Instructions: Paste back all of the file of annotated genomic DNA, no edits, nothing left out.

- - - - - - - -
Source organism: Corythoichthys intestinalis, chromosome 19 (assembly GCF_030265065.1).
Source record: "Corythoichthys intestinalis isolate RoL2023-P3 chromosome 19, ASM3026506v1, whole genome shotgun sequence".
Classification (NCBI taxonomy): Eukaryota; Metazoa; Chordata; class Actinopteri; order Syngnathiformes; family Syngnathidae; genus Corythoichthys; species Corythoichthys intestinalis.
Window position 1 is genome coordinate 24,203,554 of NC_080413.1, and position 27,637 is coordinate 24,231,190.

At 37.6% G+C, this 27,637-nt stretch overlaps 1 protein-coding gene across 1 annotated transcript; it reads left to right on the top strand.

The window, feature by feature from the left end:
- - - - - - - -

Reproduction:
Source organism: Corythoichthys intestinalis, chromosome 19 (assembly GCF_030265065.1).
Source record: "Corythoichthys intestinalis isolate RoL2023-P3 chromosome 19, ASM3026506v1, whole genome shotgun sequence".
Classification (NCBI taxonomy): Eukaryota; Metazoa; Chordata; class Actinopteri; order Syngnathiformes; family Syngnathidae; genus Corythoichthys; species Corythoichthys intestinalis.
Window position 1 is genome coordinate 24,203,554 of NC_080413.1, and position 27,637 is coordinate 24,231,190.

At 37.6% G+C, this 27,637-nt stretch overlaps 1 protein-coding gene across 1 annotated transcript; it reads left to right on the top strand.

The window, feature by feature from the left end: